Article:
Go back

ARC: disqualifications ‘based on issues raised by external experts’

Australian Research Council reviews preprints situation as science academy writes to education minister

The controversial disqualification of applicants to the Australian Research Council for including references to preprints followed concerns raised by outside assessors and peer reviewers, the ARC has said.

It was revealed last week that a total of 32 applications for Future Fellowships and Discovery Early Career Researcher Awards, all in the physical sciences and worth a combined A$22 million, were disqualified under the controversial rule.

Answering questions from Research Professional News, an ARC statement said: “Eligibility issues may arise in a number of ways, and are considered throughout the selection process and separately from the peer review of an application. Where an issue is raised by an assessor or Selection Advisory Committee member, the ARC is obliged to consider those issues against the requirements set out in the guidelines. That is what has happened here.”

Research and science bodies including the Australian Academy of Science are continuing to seek talks with the ARC over the issue.

A statement from the ARC on 27 August said that it “acknowledges the concerns raised by the sector and is working to address them…The ARC is considering the best way to deal with preprints which is appropriate across all disciplines. The ARC is currently reviewing the requirements placed on applications and feedback from the sector on the best way to proceed to ensure fairness in the treatment of preprints.”

Letter to Tudge

A statement from the Australian Academy of Science on 27 August said that it had written to education minister Alan Tudge to express its concerns. “It could easily be argued that a researcher not referencing material found in preprints is not using the full range of contemporary knowledge in a discipline. That, in the view of the academy, would be more of an indictment than using and referencing material published as preprints,” the statement said.

“The academy indicated to minister Tudge and the ARC that it would be happy to assist the ARC review their current policy framework, as a matter of urgency, such that best practice can be achieved across disciplines and applied to all future grant rounds.”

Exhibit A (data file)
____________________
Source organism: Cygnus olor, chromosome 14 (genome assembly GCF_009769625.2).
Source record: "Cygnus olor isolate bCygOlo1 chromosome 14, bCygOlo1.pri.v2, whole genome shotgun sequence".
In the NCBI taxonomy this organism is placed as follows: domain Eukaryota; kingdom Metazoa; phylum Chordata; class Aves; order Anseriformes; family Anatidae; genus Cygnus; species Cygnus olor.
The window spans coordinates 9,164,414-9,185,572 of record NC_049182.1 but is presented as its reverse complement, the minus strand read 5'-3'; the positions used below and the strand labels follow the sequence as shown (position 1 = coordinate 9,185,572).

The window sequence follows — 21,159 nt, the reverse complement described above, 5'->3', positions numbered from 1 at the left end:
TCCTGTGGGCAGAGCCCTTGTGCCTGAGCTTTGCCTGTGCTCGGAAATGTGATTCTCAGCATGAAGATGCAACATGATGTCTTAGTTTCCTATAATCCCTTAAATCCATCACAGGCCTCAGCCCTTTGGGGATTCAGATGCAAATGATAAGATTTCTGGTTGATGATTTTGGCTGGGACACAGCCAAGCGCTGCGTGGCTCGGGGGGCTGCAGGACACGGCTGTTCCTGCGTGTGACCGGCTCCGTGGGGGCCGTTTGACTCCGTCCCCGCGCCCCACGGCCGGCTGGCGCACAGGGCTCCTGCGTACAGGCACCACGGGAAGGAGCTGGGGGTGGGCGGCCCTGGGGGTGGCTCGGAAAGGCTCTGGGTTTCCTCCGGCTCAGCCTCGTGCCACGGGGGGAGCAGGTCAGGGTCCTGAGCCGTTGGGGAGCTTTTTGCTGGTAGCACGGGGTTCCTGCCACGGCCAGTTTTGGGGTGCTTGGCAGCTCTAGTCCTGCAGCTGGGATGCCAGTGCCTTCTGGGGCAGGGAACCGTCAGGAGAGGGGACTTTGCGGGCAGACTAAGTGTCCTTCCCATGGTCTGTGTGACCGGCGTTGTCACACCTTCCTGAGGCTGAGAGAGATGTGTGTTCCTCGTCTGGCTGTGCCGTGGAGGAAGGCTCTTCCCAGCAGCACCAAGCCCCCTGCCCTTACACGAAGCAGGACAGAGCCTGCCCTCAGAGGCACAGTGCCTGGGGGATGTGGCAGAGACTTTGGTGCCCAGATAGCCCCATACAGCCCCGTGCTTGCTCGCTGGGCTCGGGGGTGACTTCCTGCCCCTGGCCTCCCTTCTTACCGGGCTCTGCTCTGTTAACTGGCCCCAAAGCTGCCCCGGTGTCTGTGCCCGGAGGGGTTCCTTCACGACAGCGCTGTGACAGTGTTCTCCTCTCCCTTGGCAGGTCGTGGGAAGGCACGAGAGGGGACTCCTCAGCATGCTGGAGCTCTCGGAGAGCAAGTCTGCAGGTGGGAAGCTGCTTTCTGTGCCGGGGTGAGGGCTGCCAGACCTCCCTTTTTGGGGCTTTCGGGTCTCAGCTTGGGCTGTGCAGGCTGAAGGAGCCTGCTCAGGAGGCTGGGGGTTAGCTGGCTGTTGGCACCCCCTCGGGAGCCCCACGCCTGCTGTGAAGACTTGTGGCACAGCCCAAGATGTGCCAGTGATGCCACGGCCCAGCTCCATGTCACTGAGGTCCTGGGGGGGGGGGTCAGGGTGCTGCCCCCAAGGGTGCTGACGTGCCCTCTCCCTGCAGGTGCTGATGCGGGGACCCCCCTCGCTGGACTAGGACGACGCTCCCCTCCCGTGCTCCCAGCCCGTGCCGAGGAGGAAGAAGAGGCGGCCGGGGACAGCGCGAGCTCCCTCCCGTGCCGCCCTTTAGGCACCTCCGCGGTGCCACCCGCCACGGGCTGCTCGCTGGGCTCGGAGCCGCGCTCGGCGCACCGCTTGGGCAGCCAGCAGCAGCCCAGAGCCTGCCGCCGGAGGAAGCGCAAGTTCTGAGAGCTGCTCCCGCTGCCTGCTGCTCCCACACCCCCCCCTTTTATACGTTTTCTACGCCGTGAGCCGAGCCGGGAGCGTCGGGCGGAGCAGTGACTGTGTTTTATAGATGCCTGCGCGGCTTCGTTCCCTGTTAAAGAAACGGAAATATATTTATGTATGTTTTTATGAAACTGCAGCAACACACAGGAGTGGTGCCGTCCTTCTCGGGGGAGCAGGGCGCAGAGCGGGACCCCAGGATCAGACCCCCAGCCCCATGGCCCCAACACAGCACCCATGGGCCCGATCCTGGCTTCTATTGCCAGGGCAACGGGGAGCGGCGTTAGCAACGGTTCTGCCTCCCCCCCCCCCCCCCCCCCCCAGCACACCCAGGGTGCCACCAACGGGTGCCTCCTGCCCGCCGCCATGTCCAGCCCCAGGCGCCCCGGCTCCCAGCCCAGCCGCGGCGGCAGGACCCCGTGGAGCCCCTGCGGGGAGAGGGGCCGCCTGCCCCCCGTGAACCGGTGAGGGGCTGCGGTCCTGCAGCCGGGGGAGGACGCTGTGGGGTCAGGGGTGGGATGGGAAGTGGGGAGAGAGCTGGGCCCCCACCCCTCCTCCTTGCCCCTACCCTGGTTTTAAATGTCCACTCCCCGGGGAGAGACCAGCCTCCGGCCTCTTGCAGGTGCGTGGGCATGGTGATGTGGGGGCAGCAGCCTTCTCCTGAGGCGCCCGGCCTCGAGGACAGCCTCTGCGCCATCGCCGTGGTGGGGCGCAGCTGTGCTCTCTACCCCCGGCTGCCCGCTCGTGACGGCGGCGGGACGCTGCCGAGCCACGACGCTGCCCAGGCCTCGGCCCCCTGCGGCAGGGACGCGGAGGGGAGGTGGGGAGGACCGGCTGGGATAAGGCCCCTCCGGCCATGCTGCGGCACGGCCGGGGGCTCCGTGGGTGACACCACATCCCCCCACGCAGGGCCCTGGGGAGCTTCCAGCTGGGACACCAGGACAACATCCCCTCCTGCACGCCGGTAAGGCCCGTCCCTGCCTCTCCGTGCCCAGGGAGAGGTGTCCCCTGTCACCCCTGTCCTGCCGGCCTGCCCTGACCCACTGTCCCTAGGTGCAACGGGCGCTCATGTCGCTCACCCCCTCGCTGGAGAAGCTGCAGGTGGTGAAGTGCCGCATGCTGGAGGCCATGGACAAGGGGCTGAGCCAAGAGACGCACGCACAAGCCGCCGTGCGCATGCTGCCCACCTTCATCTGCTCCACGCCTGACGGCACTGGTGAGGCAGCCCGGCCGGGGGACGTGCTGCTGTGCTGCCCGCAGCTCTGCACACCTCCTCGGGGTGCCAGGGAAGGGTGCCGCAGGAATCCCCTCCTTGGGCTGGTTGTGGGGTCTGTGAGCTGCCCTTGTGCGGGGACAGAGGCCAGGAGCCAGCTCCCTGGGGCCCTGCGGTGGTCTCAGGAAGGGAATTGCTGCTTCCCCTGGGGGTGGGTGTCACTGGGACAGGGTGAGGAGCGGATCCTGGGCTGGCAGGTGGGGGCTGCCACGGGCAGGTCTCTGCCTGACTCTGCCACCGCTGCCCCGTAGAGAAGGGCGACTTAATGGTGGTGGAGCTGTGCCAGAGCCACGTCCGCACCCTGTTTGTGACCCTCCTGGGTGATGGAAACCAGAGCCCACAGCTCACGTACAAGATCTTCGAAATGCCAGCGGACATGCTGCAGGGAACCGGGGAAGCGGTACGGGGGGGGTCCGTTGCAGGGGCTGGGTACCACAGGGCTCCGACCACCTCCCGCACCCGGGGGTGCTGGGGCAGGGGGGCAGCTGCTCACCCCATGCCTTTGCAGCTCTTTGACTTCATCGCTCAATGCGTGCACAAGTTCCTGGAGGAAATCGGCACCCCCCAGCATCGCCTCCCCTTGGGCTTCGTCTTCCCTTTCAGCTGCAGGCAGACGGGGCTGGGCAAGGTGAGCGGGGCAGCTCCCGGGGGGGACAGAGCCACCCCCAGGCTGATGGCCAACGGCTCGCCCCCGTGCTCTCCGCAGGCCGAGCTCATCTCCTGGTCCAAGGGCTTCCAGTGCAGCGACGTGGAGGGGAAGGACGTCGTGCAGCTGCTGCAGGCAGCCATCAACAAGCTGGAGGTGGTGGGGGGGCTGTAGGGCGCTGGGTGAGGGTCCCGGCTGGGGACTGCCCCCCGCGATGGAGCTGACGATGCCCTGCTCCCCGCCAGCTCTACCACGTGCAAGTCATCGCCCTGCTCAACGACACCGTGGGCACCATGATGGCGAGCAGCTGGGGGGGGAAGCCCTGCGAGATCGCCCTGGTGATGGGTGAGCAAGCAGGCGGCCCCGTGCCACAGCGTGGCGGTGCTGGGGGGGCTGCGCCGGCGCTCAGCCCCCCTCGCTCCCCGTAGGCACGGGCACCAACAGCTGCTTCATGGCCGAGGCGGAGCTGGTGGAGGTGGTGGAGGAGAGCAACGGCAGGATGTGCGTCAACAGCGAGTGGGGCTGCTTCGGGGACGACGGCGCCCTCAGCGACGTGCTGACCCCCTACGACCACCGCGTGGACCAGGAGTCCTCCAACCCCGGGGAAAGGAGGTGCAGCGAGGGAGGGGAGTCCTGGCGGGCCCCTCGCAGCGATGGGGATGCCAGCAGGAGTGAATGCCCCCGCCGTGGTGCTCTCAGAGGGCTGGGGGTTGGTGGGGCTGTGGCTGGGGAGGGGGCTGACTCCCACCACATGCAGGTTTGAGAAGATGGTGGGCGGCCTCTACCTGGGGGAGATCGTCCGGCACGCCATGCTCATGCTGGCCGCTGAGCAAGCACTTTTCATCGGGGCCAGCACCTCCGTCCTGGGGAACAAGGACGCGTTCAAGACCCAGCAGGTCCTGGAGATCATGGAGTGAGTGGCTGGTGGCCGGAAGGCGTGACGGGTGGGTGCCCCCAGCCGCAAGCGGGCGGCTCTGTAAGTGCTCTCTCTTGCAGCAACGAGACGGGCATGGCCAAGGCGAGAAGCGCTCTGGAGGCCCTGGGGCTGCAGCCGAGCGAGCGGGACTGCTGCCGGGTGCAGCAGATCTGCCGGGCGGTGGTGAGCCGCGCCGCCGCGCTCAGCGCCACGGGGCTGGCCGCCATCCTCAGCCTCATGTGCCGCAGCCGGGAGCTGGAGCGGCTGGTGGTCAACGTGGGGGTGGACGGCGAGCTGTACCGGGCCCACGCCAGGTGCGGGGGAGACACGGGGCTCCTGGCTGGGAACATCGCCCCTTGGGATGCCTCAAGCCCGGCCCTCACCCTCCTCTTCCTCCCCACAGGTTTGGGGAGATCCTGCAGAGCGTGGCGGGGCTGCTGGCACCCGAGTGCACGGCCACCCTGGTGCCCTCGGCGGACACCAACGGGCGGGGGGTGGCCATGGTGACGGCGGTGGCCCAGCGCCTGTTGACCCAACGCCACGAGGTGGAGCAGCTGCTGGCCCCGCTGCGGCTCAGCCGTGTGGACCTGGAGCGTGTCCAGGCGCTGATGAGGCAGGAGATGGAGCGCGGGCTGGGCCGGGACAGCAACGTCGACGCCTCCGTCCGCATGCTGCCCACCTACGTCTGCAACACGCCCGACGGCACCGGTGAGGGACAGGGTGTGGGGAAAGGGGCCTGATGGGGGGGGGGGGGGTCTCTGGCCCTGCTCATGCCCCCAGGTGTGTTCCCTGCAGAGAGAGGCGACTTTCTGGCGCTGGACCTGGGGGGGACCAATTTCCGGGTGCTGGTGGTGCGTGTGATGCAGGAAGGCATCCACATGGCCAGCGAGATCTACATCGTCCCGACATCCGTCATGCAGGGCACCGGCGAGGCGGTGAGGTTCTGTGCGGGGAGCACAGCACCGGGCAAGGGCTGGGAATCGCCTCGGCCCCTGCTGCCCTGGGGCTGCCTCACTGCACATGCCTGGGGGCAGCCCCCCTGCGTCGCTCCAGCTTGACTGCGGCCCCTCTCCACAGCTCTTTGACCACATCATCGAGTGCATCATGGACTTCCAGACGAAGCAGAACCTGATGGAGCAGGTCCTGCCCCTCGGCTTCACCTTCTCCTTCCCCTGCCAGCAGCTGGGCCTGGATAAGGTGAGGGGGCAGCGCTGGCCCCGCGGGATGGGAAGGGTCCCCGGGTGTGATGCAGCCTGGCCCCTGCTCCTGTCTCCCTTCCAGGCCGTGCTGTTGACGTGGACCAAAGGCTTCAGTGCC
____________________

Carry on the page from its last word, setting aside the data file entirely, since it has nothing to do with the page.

It continued: “The academy is concerned that such a technicality should have a major impact on so much of Australia’s research potential, especially when it was applied to applications after they were deemed to meet the criteria for funding. While the academy understands that it may be difficult to reverse the decision already made, the academy has made clear that it would be appropriate to permit those affected to apply in future funding rounds—and not use another technicality (the number of times an applicant may apply) to deny these outstanding young and early career researchers an opportunity to advance their careers and bring benefits to Australia.”

Research Professional News has contacted Tudge’s office for comment.

Unclear process

The figures involved in the rejected applications were uncovered after Mehreen Faruqi, education spokesperson for the Greens, moved a Senate motion ordering Tudge to provide the information.

Faruqi has now added questions on notice, including whether all applications were tested against the rule, whether it was done through an “automated function”, who was consulted before the rule was introduced in 2020 and who has given “feedback” on how it has affected them. Answers to those questions are expected to take some weeks.

Social media commentary from leading researchers and the popular Twitter account @ARC_Tracker has questioned whether all the applications in the two rounds were assessed for including preprints, or only some. Some researchers who included links to preprints were not disqualified but were not funded because their applications did not rank highly enough. Others have noted that most of the disqualified applications referred to material held on the ArXiv server, commonly used in physics and space science.

An ARC spokesperson said: “Eligibility is considered at any time during the selection process.”

‘Unnecessary waste of effort’

The Australian Society of Plant Scientists has joined the groups calling for change, with an open letter to the ARC saying: “The preprint policy is ambiguous…The eligibility check with respect to this policy is apparently being conducted specifically for the highly ranked applications after assessments have been completed. This is an unnecessary and avoidable waste of the research community’s efforts invested in the process of assessments and rejoinders.”

Another open letter, organised by a group of independent researchers, has garnered around 700 signatures so far. The letter calls on Tudge and the ARC to change the rules, saying: “Citing preprints will improve the value that Australian taxpayers get for this significant investment. This is common practice by many national and international funding agencies already.”

The ARC has not revealed whether any researchers have formally appealed against the decisions, although one research office has confirmed to Research Professional News that an appeal is being prepared.

Asked whether the rule would affect the upcoming Discovery grants, which are currently being decided, the ARC spokesperson said: “All grant rounds which have opened since September 2020 have had this eligibility requirement.”